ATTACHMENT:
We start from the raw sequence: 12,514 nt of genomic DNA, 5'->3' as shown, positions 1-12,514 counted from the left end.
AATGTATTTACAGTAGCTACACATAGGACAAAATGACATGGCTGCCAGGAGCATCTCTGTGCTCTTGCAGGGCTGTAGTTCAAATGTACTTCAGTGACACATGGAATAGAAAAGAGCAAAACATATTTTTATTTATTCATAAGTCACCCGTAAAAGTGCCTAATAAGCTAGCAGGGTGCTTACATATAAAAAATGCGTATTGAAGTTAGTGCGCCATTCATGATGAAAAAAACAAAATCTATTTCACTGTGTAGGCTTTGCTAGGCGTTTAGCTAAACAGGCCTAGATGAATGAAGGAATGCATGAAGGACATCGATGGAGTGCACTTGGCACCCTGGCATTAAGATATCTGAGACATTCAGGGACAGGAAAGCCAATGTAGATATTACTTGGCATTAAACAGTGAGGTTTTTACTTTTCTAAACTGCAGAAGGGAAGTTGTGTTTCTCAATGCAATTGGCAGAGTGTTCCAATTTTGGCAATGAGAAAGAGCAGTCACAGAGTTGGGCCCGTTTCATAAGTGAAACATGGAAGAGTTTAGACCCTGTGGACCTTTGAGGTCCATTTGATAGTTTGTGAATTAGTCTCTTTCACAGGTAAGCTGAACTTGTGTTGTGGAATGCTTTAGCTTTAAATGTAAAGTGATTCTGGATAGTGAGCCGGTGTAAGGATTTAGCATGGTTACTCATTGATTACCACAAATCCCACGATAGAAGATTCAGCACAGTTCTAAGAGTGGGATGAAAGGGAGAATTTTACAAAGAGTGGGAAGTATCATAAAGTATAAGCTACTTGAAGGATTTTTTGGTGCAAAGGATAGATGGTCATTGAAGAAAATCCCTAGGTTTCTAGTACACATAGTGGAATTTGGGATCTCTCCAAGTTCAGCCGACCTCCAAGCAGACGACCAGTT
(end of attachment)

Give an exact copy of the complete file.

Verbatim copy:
We start from the raw sequence: 12,514 nt of genomic DNA, 5'->3' as shown, positions 1-12,514 counted from the left end.
AATGTATTTACAGTAGCTACACATAGGACAAAATGACATGGCTGCCAGGAGCATCTCTGTGCTCTTGCAGGGCTGTAGTTCAAATGTACTTCAGTGACACATGGAATAGAAAAGAGCAAAACATATTTTTATTTATTCATAAGTCACCCGTAAAAGTGCCTAATAAGCTAGCAGGGTGCTTACATATAAAAAATGCGTATTGAAGTTAGTGCGCCATTCATGATGAAAAAAACAAAATCTATTTCACTGTGTAGGCTTTGCTAGGCGTTTAGCTAAACAGGCCTAGATGAATGAAGGAATGCATGAAGGACATCGATGGAGTGCACTTGGCACCCTGGCATTAAGATATCTGAGACATTCAGGGACAGGAAAGCCAATGTAGATATTACTTGGCATTAAACAGTGAGGTTTTTACTTTTCTAAACTGCAGAAGGGAAGTTGTGTTTCTCAATGCAATTGGCAGAGTGTTCCAATTTTGGCAATGAGAAAGAGCAGTCACAGAGTTGGGCCCGTTTCATAAGTGAAACATGGAAGAGTTTAGACCCTGTGGACCTTTGAGGTCCATTTGATAGTTTGTGAATTAGTCTCTTTCACAGGTAAGCTGAACTTGTGTTGTGGAATGCTTTAGCTTTAAATGTAAAGTGATTCTGGATAGTGAGCCGGTGTAAGGATTTAGCATGGTTACTCATTGATTACCACAAATCCCACGATAGAAGATTCAGCACAGTTCTAAGAGTGGGATGAAAGGGAGAATTTTACAAAGAGTGGGAAGTATCATAAAGTATAAGCTACTTGAAGGATTTTTTGGTGCAAAGGATAGATGGTCATTGAAGAAAATCCCTAGGTTTCTAGTACACATAGTGGAATTTGGGATCTCTCCAAGTTCAGCCGACCTCCAAGCAGACGACCAGTT